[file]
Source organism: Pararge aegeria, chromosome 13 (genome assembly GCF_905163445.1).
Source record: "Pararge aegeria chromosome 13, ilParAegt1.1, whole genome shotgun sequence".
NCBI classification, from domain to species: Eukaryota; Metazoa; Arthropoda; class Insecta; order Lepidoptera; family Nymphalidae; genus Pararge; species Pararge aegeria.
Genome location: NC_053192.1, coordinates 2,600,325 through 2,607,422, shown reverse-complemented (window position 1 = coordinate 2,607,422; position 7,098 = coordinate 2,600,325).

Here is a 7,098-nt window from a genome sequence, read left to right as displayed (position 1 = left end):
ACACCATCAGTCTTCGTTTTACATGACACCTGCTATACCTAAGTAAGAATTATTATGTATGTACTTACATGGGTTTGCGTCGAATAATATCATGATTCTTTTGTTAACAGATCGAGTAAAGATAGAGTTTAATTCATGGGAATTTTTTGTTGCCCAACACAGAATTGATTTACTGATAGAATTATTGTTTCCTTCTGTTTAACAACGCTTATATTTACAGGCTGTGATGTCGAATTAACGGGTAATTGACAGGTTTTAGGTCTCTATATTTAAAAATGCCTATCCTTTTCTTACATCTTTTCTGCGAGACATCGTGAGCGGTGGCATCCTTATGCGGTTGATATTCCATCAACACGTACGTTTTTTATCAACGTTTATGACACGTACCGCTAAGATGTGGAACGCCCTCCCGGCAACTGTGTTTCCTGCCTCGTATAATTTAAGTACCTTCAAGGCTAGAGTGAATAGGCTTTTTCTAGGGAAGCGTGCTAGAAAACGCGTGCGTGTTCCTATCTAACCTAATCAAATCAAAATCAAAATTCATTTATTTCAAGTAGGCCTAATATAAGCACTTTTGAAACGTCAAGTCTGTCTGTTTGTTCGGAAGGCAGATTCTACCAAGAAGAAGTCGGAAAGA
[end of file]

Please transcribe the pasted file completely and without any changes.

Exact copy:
Source organism: Pararge aegeria, chromosome 13 (genome assembly GCF_905163445.1).
Source record: "Pararge aegeria chromosome 13, ilParAegt1.1, whole genome shotgun sequence".
NCBI classification, from domain to species: Eukaryota; Metazoa; Arthropoda; class Insecta; order Lepidoptera; family Nymphalidae; genus Pararge; species Pararge aegeria.
Genome location: NC_053192.1, coordinates 2,600,325 through 2,607,422, shown reverse-complemented (window position 1 = coordinate 2,607,422; position 7,098 = coordinate 2,600,325).

Here is a 7,098-nt window from a genome sequence, read left to right as displayed (position 1 = left end):
ACACCATCAGTCTTCGTTTTACATGACACCTGCTATACCTAAGTAAGAATTATTATGTATGTACTTACATGGGTTTGCGTCGAATAATATCATGATTCTTTTGTTAACAGATCGAGTAAAGATAGAGTTTAATTCATGGGAATTTTTTGTTGCCCAACACAGAATTGATTTACTGATAGAATTATTGTTTCCTTCTGTTTAACAACGCTTATATTTACAGGCTGTGATGTCGAATTAACGGGTAATTGACAGGTTTTAGGTCTCTATATTTAAAAATGCCTATCCTTTTCTTACATCTTTTCTGCGAGACATCGTGAGCGGTGGCATCCTTATGCGGTTGATATTCCATCAACACGTACGTTTTTTATCAACGTTTATGACACGTACCGCTAAGATGTGGAACGCCCTCCCGGCAACTGTGTTTCCTGCCTCGTATAATTTAAGTACCTTCAAGGCTAGAGTGAATAGGCTTTTTCTAGGGAAGCGTGCTAGAAAACGCGTGCGTGTTCCTATCTAACCTAATCAAATCAAAATCAAAATTCATTTATTTCAAGTAGGCCTAATATAAGCACTTTTGAAACGTCAAGTCTGTCTGTTTGTTCGGAAGGCAGATTCTACCAAGAAGAAGTCGGAAAGA